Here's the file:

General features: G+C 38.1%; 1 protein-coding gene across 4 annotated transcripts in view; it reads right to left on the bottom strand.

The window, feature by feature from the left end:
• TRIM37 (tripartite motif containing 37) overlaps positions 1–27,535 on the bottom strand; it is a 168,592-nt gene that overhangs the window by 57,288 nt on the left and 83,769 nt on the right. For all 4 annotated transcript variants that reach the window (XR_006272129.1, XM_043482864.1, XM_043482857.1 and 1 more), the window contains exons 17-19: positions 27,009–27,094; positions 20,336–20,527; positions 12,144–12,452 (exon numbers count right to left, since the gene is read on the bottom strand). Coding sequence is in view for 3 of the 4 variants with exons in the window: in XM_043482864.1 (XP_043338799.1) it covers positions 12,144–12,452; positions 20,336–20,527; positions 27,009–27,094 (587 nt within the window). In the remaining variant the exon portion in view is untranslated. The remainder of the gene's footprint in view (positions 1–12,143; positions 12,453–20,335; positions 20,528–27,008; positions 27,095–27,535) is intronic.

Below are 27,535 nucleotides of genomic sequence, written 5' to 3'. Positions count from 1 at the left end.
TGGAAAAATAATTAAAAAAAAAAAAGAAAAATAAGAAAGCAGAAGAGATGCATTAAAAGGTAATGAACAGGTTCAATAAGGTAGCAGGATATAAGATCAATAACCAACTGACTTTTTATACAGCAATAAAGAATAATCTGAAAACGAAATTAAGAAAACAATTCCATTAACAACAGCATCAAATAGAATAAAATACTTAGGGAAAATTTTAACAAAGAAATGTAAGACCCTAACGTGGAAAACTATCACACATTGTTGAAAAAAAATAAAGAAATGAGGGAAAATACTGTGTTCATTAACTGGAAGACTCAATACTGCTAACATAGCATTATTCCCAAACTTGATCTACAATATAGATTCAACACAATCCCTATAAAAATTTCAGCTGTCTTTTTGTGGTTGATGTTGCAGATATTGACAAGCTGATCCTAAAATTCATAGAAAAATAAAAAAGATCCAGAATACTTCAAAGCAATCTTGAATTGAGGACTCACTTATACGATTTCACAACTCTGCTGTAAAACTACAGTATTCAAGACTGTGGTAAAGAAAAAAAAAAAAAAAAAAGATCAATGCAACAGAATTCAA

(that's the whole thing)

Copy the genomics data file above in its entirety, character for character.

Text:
General features: G+C 38.1%; 1 protein-coding gene across 4 annotated transcripts in view; it reads right to left on the bottom strand.

The window, feature by feature from the left end:
• TRIM37 (tripartite motif containing 37) overlaps positions 1–27,535 on the bottom strand; it is a 168,592-nt gene that overhangs the window by 57,288 nt on the left and 83,769 nt on the right. For all 4 annotated transcript variants that reach the window (XR_006272129.1, XM_043482864.1, XM_043482857.1 and 1 more), the window contains exons 17-19: positions 27,009–27,094; positions 20,336–20,527; positions 12,144–12,452 (exon numbers count right to left, since the gene is read on the bottom strand). Coding sequence is in view for 3 of the 4 variants with exons in the window: in XM_043482864.1 (XP_043338799.1) it covers positions 12,144–12,452; positions 20,336–20,527; positions 27,009–27,094 (587 nt within the window). In the remaining variant the exon portion in view is untranslated. The remainder of the gene's footprint in view (positions 1–12,143; positions 12,453–20,335; positions 20,528–27,008; positions 27,095–27,535) is intronic.

Below are 27,535 nucleotides of genomic sequence, written 5' to 3'. Positions count from 1 at the left end.
TGGAAAAATAATTAAAAAAAAAAAAGAAAAATAAGAAAGCAGAAGAGATGCATTAAAAGGTAATGAACAGGTTCAATAAGGTAGCAGGATATAAGATCAATAACCAACTGACTTTTTATACAGCAATAAAGAATAATCTGAAAACGAAATTAAGAAAACAATTCCATTAACAACAGCATCAAATAGAATAAAATACTTAGGGAAAATTTTAACAAAGAAATGTAAGACCCTAACGTGGAAAACTATCACACATTGTTGAAAAAAAATAAAGAAATGAGGGAAAATACTGTGTTCATTAACTGGAAGACTCAATACTGCTAACATAGCATTATTCCCAAACTTGATCTACAATATAGATTCAACACAATCCCTATAAAAATTTCAGCTGTCTTTTTGTGGTTGATGTTGCAGATATTGACAAGCTGATCCTAAAATTCATAGAAAAATAAAAAAGATCCAGAATACTTCAAAGCAATCTTGAATTGAGGACTCACTTATACGATTTCACAACTCTGCTGTAAAACTACAGTATTCAAGACTGTGGTAAAGAAAAAAAAAAAAAAAAAAGATCAATGCAACAGAATTCAA